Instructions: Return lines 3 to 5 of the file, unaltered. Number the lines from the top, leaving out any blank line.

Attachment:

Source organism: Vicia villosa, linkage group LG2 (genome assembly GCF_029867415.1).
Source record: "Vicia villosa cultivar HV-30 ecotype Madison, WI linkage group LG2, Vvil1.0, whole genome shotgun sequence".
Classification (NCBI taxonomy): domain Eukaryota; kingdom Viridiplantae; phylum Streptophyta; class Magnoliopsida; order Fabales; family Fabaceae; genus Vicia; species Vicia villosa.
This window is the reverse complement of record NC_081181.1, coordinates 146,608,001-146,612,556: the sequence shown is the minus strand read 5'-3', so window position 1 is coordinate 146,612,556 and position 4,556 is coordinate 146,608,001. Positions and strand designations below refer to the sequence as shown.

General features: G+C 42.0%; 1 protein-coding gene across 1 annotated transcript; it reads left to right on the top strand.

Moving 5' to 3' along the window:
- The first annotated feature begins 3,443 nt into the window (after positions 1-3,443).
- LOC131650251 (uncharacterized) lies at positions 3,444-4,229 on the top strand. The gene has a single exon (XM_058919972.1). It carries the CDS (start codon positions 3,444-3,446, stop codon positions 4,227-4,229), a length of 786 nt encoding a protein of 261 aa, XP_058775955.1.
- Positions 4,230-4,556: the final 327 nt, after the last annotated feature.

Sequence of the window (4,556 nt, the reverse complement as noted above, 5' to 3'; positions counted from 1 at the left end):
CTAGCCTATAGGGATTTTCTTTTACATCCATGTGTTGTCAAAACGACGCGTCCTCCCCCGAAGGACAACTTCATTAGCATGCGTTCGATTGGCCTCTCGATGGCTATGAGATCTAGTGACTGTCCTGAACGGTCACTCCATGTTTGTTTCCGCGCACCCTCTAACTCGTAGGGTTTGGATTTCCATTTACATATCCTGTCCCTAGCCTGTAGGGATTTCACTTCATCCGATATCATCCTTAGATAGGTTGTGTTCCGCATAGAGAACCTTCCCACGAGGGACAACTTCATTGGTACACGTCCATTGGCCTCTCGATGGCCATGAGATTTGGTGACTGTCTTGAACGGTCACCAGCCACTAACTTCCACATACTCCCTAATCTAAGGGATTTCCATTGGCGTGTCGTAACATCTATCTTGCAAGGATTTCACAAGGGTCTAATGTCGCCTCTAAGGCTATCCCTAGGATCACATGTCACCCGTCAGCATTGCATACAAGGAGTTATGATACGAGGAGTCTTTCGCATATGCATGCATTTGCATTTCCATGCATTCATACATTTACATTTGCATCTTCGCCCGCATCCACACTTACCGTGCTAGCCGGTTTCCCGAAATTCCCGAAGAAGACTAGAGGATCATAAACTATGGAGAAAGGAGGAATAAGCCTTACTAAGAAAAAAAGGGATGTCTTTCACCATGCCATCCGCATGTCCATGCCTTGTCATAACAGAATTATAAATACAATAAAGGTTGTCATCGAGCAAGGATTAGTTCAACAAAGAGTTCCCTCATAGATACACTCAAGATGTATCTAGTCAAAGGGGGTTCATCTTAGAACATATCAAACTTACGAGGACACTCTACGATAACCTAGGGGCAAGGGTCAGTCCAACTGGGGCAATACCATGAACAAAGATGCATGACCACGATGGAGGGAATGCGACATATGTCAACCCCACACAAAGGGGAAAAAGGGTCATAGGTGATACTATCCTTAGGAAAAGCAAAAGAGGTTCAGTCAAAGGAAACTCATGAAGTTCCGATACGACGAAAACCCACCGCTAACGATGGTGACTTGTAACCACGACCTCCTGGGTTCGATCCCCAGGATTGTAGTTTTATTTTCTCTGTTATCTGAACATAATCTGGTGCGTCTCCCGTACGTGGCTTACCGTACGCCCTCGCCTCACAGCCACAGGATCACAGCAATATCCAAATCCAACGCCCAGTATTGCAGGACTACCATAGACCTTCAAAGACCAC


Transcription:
Classification (NCBI taxonomy): domain Eukaryota; kingdom Viridiplantae; phylum Streptophyta; class Magnoliopsida; order Fabales; family Fabaceae; genus Vicia; species Vicia villosa.
This window is the reverse complement of record NC_081181.1, coordinates 146,608,001-146,612,556: the sequence shown is the minus strand read 5'-3', so window position 1 is coordinate 146,612,556 and position 4,556 is coordinate 146,608,001. Positions and strand designations below refer to the sequence as shown.

General features: G+C 42.0%; 1 protein-coding gene across 1 annotated transcript; it reads left to right on the top strand.